When talking about whether theology has anything to learn from science, the British biologist J. B. S. Haldane used to quip that God must have “an inordinate fondness for beetles.”
He had a point. Around 380,000 species of beetle have been described, which accounts for a quarter of all known animal species. There are more species of ladybugs than mammals, of longhorn beetles than birds, of weevils than fish. Textbooks and scientific papers regularly state that beetles are the most speciose group of animals; that is, there are more of them than there are of anything else.
But Andrew Forbes, from the University of Iowa, thinks that this factoid cannot possibly be right.
In a new paper, published online as a pre-print, Forbes and his colleagues argue that nature’s apparent beetlemania is more a reflection of historical bias than biological reality. Beetles are often conspicuous, shiny, beautiful, and varied—qualities which meant that 19th-century naturalists like Charles Darwin collected them for sport, and eagerly compared the size of their collections. Thanks to their inordinate fondness for beetles, we have a disproportionately thorough picture of the group’s diversity. The same can’t be said of other groups of insects that are smaller on average, harder to study, and less charismatic.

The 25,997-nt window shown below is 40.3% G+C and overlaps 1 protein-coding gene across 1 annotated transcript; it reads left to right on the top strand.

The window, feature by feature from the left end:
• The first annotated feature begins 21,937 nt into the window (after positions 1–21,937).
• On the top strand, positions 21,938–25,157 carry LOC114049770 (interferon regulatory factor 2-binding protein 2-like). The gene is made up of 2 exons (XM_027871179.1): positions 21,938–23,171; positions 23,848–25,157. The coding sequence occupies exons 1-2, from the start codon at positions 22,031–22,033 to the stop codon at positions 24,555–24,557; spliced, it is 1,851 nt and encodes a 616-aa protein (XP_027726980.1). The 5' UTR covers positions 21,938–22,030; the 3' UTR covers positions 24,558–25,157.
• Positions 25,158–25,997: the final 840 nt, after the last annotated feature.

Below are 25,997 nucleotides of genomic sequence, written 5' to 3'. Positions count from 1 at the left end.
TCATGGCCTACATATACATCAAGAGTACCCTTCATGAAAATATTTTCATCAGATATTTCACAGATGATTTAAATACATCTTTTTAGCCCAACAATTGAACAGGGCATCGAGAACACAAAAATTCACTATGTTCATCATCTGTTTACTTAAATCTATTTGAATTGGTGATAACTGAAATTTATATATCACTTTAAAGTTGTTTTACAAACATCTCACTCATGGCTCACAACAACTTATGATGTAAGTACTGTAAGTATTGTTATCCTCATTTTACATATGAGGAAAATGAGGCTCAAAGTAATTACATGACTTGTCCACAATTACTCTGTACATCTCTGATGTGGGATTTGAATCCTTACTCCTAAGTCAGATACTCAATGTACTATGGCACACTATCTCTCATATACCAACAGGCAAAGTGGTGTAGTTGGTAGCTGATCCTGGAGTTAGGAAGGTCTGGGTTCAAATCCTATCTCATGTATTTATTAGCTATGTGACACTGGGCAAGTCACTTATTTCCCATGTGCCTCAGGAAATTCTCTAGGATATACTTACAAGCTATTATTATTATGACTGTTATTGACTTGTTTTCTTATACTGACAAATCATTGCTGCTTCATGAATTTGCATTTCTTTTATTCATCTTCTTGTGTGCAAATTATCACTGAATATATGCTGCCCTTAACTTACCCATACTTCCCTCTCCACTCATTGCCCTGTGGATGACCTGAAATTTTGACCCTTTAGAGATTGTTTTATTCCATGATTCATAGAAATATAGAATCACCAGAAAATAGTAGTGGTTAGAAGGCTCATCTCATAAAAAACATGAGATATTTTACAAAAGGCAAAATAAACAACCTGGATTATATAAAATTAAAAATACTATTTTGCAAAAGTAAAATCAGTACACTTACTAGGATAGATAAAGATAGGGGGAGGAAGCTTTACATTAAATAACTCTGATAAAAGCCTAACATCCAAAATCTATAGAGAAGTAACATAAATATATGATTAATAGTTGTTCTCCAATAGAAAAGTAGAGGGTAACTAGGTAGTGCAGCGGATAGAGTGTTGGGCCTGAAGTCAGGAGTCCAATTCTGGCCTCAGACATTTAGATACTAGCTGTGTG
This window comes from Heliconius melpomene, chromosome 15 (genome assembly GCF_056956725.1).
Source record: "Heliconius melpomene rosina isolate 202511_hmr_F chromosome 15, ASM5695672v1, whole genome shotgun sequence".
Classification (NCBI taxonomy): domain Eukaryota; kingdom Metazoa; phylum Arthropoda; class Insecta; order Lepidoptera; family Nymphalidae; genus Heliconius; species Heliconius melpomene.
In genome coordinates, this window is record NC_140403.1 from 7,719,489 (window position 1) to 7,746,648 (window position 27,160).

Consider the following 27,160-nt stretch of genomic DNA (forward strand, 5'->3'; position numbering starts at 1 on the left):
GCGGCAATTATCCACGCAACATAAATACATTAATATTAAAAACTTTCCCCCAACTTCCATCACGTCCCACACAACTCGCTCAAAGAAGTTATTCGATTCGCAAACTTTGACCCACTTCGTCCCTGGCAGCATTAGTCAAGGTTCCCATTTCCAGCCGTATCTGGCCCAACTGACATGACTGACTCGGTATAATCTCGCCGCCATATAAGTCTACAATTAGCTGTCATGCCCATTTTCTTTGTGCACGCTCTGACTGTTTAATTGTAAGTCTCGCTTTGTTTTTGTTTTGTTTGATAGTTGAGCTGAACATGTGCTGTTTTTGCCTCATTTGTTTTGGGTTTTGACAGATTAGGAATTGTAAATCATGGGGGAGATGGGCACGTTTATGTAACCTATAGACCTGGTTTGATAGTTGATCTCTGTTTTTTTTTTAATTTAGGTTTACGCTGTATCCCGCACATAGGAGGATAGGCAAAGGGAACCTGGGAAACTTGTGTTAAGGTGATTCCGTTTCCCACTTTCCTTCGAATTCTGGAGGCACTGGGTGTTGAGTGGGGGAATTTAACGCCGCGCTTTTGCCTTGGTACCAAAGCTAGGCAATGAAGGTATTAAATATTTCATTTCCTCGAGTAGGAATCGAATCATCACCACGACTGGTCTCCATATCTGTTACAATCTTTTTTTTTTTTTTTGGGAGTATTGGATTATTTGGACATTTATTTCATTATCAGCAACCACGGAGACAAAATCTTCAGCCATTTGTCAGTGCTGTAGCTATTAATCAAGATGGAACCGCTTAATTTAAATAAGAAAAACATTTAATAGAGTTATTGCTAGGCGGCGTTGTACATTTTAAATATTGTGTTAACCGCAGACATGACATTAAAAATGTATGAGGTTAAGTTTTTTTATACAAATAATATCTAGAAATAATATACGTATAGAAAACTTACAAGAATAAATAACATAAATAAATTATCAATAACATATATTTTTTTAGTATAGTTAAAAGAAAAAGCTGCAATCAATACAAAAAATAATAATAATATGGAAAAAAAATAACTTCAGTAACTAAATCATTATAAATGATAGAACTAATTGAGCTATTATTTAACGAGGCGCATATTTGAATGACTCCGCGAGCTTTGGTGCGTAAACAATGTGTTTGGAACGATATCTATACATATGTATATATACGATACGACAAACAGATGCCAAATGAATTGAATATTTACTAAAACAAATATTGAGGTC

Forbes studies parasitoid wasps. These creatures use their stingers to lay eggs in (or on) the bodies of insects and other hosts. The grubs, upon hatching, devour their hosts alive, sometimes commandeering their minds and changing their behavior, and sometimes bursting out of their desiccated carcasses. There’s a wasp that takes cockroaches for walks after turning them into docile zombies, a wasp that forces spiders to spin a protective cocoon all while sucking them dry, a wasp that turns caterpillars into half-dead, head-banging bodyguards, a wasp that conscripts ladybirds into acting as babysitters.
Their lives are grisly and sinister, but their abilities are incredible.
No one really knows how many of them there are. There aren’t many scientists who specialize in studying them. They can spend much of their lives hidden inside the bodies of other insects. And since they specialize in body-snatching, they can be incredibly small. The smallest of them, the fairy wasps, parasitize millimeter-long insects, and are themselves no bigger than a single-celled amoeba. This means that when scientists try to catalog the number of insects in a given area, they often ignore all but the …read more
Source:: The Atlantic – Science